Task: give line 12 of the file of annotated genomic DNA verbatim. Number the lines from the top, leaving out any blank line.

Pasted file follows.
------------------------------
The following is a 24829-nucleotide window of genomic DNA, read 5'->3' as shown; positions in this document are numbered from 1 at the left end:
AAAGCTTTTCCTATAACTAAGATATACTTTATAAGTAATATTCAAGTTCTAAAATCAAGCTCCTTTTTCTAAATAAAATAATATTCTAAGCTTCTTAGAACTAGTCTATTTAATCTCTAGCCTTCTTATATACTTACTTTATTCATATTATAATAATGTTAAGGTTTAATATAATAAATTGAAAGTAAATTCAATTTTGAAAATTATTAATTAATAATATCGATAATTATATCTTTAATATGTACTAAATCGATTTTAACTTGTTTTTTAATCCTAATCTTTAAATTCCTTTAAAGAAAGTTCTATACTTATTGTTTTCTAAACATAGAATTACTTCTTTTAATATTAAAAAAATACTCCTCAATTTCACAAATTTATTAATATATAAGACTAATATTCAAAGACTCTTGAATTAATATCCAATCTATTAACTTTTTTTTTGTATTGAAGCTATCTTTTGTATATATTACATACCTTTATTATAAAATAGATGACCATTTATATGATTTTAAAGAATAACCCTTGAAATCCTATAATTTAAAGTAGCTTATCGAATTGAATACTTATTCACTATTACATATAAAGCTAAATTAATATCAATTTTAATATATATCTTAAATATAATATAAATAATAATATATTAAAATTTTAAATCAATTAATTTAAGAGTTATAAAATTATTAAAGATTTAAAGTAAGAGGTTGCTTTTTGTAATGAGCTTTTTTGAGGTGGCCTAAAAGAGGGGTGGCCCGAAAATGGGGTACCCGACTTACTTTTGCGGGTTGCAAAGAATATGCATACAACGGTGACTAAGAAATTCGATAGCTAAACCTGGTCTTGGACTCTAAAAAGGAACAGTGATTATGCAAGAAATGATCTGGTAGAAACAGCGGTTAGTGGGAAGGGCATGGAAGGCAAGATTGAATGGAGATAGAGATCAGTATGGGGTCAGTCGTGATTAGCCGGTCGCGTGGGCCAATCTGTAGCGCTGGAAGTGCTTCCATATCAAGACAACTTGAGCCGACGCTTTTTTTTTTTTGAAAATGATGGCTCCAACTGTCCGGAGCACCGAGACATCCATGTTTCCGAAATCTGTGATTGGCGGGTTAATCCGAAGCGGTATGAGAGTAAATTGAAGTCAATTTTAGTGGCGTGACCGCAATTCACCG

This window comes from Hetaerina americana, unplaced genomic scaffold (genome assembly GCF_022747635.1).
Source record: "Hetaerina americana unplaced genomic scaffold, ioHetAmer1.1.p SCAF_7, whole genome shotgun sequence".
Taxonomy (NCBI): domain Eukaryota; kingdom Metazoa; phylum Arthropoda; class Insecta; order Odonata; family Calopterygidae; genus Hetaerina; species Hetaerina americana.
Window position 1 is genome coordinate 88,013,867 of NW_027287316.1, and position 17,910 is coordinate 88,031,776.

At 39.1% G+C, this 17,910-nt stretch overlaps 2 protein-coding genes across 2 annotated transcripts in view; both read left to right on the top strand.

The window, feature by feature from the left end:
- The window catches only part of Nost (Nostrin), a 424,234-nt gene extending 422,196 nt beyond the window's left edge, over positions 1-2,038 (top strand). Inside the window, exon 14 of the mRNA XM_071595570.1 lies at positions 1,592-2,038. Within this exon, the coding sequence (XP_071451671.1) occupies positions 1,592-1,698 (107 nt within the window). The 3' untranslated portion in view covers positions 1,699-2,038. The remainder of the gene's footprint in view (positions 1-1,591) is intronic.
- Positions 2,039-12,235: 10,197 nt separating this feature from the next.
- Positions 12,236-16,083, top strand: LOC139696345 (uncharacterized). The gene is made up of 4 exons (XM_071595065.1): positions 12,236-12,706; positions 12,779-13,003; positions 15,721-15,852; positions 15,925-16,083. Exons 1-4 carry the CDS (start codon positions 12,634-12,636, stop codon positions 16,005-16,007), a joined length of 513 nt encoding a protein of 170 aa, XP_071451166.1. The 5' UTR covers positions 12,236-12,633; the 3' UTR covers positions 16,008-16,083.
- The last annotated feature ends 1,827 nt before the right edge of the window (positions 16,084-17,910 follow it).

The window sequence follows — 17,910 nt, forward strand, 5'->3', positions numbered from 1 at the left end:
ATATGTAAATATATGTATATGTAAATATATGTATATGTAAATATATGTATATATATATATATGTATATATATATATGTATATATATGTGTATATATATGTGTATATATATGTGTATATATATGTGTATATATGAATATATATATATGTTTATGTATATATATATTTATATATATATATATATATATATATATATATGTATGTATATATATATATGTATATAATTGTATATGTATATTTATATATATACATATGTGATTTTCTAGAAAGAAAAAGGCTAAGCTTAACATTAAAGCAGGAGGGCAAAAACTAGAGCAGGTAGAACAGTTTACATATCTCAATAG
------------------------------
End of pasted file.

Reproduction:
- The last annotated feature ends 1,827 nt before the right edge of the window (positions 16,084-17,910 follow it).